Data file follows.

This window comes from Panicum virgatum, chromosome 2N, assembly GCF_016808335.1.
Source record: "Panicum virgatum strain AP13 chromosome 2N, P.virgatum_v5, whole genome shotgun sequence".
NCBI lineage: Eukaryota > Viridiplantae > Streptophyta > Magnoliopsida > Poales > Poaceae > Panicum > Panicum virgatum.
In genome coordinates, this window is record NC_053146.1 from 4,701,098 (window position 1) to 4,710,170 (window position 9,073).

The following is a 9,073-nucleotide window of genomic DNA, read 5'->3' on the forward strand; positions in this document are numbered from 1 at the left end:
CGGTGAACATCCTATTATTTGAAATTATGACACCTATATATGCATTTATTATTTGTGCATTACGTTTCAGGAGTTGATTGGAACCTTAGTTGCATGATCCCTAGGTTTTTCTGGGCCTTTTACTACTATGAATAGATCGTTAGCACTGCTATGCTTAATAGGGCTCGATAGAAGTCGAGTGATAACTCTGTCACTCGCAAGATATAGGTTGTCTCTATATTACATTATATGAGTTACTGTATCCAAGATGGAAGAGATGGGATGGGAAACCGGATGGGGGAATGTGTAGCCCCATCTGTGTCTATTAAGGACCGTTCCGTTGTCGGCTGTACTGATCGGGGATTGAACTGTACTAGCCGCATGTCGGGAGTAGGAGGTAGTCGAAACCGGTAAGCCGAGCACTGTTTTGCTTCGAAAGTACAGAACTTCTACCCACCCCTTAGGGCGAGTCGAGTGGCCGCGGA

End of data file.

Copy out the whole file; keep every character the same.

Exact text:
This window comes from Panicum virgatum, chromosome 2N, assembly GCF_016808335.1.
Source record: "Panicum virgatum strain AP13 chromosome 2N, P.virgatum_v5, whole genome shotgun sequence".
NCBI lineage: Eukaryota > Viridiplantae > Streptophyta > Magnoliopsida > Poales > Poaceae > Panicum > Panicum virgatum.
In genome coordinates, this window is record NC_053146.1 from 4,701,098 (window position 1) to 4,710,170 (window position 9,073).

The following is a 9,073-nucleotide window of genomic DNA, read 5'->3' on the forward strand; positions in this document are numbered from 1 at the left end:
CGGTGAACATCCTATTATTTGAAATTATGACACCTATATATGCATTTATTATTTGTGCATTACGTTTCAGGAGTTGATTGGAACCTTAGTTGCATGATCCCTAGGTTTTTCTGGGCCTTTTACTACTATGAATAGATCGTTAGCACTGCTATGCTTAATAGGGCTCGATAGAAGTCGAGTGATAACTCTGTCACTCGCAAGATATAGGTTGTCTCTATATTACATTATATGAGTTACTGTATCCAAGATGGAAGAGATGGGATGGGAAACCGGATGGGGGAATGTGTAGCCCCATCTGTGTCTATTAAGGACCGTTCCGTTGTCGGCTGTACTGATCGGGGATTGAACTGTACTAGCCGCATGTCGGGAGTAGGAGGTAGTCGAAACCGGTAAGCCGAGCACTGTTTTGCTTCGAAAGTACAGAACTTCTACCCACCCCTTAGGGCGAGTCGAGTGGCCGCGGA